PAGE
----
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MCO 2.0 Malaysia: Tips for working from home


Here’s how to make working from home this MCO 2021 productive and free from distractions. From getting the right home office furniture to having proper Internet access and planning your work schedule, here are some of our tips on how to make work from home (WFH) a productive one for you. We’ve also included the full MITI list of essential services that are allowed to operate. Scroll down below to check it out. 

work from home
© Asawin Klabma | 123rf

After almost a year of living with the Covid-19 pandemic, we’re still nowhere close to beating it. As we head into MCO 2.0 Malaysia (the Movement Control Order (MCO) is now implemented for all states across Malaysia, except Sarawak), our lives will, again, get disrupted with the lockdown. With the new SOP for MCO Malaysia 2021, many businesses are not allowed to open, so the majority of us are forced to work from home, again.

Having said that, working from home (wfh) has its benefits, like no longer getting stuck in traffic or a crowded train during rush hour. Better yet, you can wear anything you want with zero repercussions. While more and more companies are adopting this new working style, working from home is definitely not something new, just go to LinkedIn or Job Street and you’ll see there are a number of work from home jobs available. However, it does bring its own set of challenges. There’s plenty of distractions all over the house and for some, not being in a “work environment” can make you lose focus and if your work from home environment is not ideal, it’s hard for you to be productive.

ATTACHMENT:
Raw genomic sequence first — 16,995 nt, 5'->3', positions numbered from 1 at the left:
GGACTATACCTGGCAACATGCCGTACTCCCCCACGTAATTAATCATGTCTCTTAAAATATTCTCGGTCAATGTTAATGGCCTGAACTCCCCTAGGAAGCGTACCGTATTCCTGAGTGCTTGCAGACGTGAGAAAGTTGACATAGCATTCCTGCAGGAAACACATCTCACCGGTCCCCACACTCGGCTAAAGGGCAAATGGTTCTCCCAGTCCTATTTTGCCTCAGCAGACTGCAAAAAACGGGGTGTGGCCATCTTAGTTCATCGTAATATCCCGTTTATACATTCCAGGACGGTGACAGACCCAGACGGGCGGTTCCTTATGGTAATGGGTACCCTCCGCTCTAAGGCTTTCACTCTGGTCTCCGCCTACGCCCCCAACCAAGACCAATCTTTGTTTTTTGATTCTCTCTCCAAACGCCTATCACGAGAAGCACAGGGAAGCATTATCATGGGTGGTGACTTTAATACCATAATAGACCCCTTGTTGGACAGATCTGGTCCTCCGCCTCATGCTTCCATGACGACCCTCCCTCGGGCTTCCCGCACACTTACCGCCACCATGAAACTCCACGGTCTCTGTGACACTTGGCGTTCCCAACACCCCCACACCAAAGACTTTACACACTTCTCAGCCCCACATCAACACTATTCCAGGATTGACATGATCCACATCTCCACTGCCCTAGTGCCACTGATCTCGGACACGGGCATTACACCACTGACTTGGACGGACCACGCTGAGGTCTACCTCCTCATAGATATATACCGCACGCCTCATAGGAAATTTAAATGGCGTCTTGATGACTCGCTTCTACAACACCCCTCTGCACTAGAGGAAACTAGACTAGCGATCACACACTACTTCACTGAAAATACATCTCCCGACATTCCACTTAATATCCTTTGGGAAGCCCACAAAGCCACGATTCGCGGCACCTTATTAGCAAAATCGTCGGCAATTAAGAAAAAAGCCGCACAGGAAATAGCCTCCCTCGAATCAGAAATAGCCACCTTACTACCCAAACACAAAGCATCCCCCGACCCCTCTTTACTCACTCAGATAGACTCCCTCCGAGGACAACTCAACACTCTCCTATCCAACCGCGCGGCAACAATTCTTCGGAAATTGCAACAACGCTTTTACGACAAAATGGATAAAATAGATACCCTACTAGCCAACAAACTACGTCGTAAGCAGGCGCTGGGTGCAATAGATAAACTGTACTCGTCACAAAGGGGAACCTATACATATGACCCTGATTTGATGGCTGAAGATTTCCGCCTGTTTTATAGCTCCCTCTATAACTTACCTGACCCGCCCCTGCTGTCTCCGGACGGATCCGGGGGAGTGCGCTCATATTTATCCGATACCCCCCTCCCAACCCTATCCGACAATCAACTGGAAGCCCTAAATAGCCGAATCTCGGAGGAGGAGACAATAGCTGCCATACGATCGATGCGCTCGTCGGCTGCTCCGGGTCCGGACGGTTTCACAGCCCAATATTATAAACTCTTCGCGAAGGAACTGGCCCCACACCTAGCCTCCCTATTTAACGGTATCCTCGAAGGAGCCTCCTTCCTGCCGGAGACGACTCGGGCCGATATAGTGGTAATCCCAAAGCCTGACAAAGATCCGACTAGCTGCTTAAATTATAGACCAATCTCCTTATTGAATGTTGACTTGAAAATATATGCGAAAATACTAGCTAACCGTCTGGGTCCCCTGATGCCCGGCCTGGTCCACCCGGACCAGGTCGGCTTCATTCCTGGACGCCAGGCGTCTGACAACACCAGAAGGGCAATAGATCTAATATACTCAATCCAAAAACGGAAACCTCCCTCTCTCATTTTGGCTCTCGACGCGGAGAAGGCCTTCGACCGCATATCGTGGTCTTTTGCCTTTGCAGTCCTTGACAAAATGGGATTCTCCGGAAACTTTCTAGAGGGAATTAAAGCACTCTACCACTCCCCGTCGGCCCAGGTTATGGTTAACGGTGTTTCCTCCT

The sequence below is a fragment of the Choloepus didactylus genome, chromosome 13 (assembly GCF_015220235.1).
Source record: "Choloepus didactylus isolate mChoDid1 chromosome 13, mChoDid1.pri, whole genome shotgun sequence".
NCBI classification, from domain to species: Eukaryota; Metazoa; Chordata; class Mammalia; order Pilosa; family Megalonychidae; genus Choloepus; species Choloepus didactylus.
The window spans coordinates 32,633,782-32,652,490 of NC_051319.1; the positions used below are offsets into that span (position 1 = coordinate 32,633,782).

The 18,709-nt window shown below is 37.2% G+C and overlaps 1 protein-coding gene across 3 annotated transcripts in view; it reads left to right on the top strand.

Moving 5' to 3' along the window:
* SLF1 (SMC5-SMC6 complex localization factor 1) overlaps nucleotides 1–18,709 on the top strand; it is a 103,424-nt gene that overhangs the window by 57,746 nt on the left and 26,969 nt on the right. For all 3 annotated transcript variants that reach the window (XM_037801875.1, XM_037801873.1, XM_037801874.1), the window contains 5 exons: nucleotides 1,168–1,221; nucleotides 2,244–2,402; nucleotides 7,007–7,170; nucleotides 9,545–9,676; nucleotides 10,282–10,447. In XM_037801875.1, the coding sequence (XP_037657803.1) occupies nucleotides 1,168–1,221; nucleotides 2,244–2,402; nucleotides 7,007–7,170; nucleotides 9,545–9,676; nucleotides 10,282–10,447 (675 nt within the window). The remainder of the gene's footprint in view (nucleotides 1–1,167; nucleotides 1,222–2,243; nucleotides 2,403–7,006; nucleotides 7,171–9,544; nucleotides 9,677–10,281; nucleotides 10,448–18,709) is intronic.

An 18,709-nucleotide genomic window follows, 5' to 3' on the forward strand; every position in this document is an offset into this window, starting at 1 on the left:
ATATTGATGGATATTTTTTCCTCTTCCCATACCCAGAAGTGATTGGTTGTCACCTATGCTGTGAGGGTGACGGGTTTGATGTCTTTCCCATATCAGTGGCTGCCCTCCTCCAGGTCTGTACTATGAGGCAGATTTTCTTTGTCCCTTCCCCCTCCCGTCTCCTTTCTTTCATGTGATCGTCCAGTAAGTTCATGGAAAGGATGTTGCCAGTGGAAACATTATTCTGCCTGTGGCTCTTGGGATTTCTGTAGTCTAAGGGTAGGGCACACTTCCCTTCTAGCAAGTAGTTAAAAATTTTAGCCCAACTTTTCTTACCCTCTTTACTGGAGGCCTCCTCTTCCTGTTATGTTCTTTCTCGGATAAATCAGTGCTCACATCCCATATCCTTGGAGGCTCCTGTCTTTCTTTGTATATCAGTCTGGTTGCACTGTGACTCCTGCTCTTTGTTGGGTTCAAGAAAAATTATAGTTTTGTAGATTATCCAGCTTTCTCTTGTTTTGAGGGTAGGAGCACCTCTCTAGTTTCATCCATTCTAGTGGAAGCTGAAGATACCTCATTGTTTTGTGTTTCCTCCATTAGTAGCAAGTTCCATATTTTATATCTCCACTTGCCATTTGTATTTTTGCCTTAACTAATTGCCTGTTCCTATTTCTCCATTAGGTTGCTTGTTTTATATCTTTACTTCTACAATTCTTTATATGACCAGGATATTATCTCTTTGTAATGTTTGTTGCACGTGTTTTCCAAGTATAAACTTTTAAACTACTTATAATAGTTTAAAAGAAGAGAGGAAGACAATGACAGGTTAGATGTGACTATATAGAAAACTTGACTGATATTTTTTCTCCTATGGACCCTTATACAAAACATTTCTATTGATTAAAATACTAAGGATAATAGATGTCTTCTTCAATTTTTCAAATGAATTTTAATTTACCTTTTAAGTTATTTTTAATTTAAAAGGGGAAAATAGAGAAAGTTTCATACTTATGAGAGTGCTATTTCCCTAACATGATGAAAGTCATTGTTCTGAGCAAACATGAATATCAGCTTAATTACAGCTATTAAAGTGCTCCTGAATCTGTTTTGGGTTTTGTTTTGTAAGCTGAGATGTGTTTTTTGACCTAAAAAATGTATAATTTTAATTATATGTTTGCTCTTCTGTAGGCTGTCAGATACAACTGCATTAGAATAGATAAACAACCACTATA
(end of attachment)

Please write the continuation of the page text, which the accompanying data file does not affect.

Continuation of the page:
It’s time to get your work done. Whether you’re just starting your work from home adventure, you’re doing in part-time or you’re in it for the long haul, these work from home tips will help you stay focused on earning your monthly paycheck.

1. How to structure your day

work from home
© primagefactory | 123rf

If you’re used to waking up at 7:00 AM to get ready for work or you need a morning coffee before you start your workday, keep doing so. Pretend like you’re going to the office so you can be mentally prepared for working at home. Stick to defined work times or you might either have an unproductive day or end up overworking yourself.

Also, just because you’re working remotely doesn’t mean you need to stay in your pyjamas all day. We’re not forcing you to wear proper work clothes, but at least get into something like athletic wear to feel comfortable throughout the workday. But don’t forget to be presentable for video call work meetings.

2. How to set up your workspace

work from home
© marctran | 123rf

Reserve a spot in your home purely for office work. It can be the corner of the dining table or a study desk in your room, but make sure this is where you stay in your “office room” for the duration of your daily “workday”. This might sound insignificant, but without a defined workspace, desk setup or computer setup you might start to blur the lines between your home and work, and that might be stressful for some. When you’re done with work, shut down and leave the space.

If you have kids, speak to them about your new working arrangement. They need to be mindful about the noise they make when you’re in your office room and only come to you in an emergency.

When you really want to dedicate a space in your home for work, here are the essential things you’ll need: 4 essentials for your home office setup

3. How to plan your day

work from home
© beer5020 | 123rf

Ready your agenda beforehand to boost productivity and stick to it. Plan your workday to the time of the day you feel the most effective, whether it’s early morning or late afternoon – save your hardest tasks for then and keep the low times for logistical work.

4. Taking a break from work

work from home
© rawpixel | 123rf